Public speaking anxiety is by far the greatest issue we are asked to help professionals with every week at Mindful Presenter.
I often hear professional speakers and coaches claim that the reason they believe that people suffer from public speaking anxiety is because they have low self-esteem.
Whilst that may be true for some, I don’t think it’s at all reasonable to generalise; especially when in my experience it’s rarely the case.
It’s my belief that the truth is far simpler.
Public speaking anxiety stems from a very primitive human trait
The need to look good
That’s it I’m afraid, it’s as simple as that.
If you are affected by public speaking anxiety you don’t need to rush off to see a psychologist.
You just need to recognize and accept that we all have an innate need to look good; some more than others of course.
We all have the same core human needs
It’s the one we choose to focus on in any given moment that will affect the way we think, feel and perform.
When it comes to public speaking, we all have three basic needs.
These are enough to make anyone nervous:
Certainty – knowing that we are going to be fine and that nothing bad is going to happen to us.
Reputation – the need to protect and even enhance our personal standing and reputation.
Connection – we all need to ‘belong’. Connecting is our way of feeling that.
We could try to complicate matters and dress these up as self- esteem issues but I really don’t believe it’s appropriate.
It’s not unusual presenters to feel some level of public speaking anxiety before presenting, including yours truly.
Knowing how to manage your nerves is of course the key to success.
We are hardwired to care about our reputation
When presenting to a group of people we are trying to influence, it’s natural for our reputation and character to feel at risk.
The fact is, people judge people.
We all instinctively know that
I’ve never yet met a speaker who doesn’t want to look good or doesn’t care about their presentation.
It’s often the fact that we care so much that our public speaking anxiety is elevated.
I was at a friends wedding recently and had an interesting conversation with the groom who I hadn’t met before.
After the speeches he confided in me that he was excruciatingly nervous about making his speech. He expressed his concern that he thought he’d never get through it.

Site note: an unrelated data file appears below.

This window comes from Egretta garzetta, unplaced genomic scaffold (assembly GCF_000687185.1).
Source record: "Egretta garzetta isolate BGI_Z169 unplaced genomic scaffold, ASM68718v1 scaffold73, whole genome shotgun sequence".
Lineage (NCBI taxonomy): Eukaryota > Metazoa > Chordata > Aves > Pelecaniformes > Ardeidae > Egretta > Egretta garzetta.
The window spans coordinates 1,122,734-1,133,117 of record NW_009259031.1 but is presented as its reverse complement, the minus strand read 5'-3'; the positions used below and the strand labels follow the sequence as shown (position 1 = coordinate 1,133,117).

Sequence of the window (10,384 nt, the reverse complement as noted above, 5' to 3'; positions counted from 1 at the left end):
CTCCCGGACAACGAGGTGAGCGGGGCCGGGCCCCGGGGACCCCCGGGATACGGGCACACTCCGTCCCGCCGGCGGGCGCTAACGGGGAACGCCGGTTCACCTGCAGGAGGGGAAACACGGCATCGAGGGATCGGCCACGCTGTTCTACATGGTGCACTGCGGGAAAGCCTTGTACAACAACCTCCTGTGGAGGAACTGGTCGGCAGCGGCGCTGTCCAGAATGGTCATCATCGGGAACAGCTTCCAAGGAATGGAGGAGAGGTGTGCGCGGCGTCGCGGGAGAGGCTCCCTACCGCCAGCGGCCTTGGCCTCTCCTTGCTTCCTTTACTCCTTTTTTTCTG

Despite him feeling so anxious, he gave one of the best, funniest and most touching speeches I have had the pleasure of hearing.
The moment he finished speaking his guests took to their feet to give a thunderous applause.
Was he suffering from low self-esteem?
Did he want to look good on his wedding day in front of his wife and everyone he cares about?
Was it fine for him to feel anxious about speaking on his big day?
Was there a lot at stake in his eyes?
When we speak in front of a group of people (whether we know them or not), the reason most of us get nervous is because we care.
It’s not necessarily because we were ridiculed in the classroom when we were 6 years old.
Life presents its own challenges for many of us.
Some of us :
– Have serious challenges in controlling our weight.
– Are terrified of spiders.
– Have a fear of flying.
– Worry that our suitcase will be the last one off the baggage reclaim carousel.
– Suffer from public speaking anxiety.
Just as you can learn to control your weight, love flying and make friends with spiders ,you can learn to reduce your public speaking anxiety.
With help, you can learn to and speak with confidence, passion and purpose.
You don’t need therapy but you may benefit from the guidance of a Mindful Presenter
Here are a few tips which may help you with your public speaking anxiety:
– Remember, some anxiety is normal
– Imagine yourself succeeding
– Don’t try to be perfect
– Focus on how you can help your audience
– Practice but don’t memorize – do it out loud; not in your head
– Know your message
– Get to know your audience
– Know the room – get there early
– Reframe the feelings of anxiety as excitement
– Practice mindfulness
– Work on your breathing
– Remember that your audience wants you to succeed
– Listen to calming or inspirational music
– Don’t try to be someone else
– Craft a strong opening
– Create content that works for your audience, not yourself
– Remember why you are there; it’s not to impress, it’s to help
– Look your best
– Watch your posture
– Think about how good you will feel and how well you’ll sleep when it’s done
If you need help with public speaking anxiety:
– Book yourself onto a powerful public speaking course.
– Invest in some really good one to one public speaking coaching.
– Get yourself some excellent presentation training
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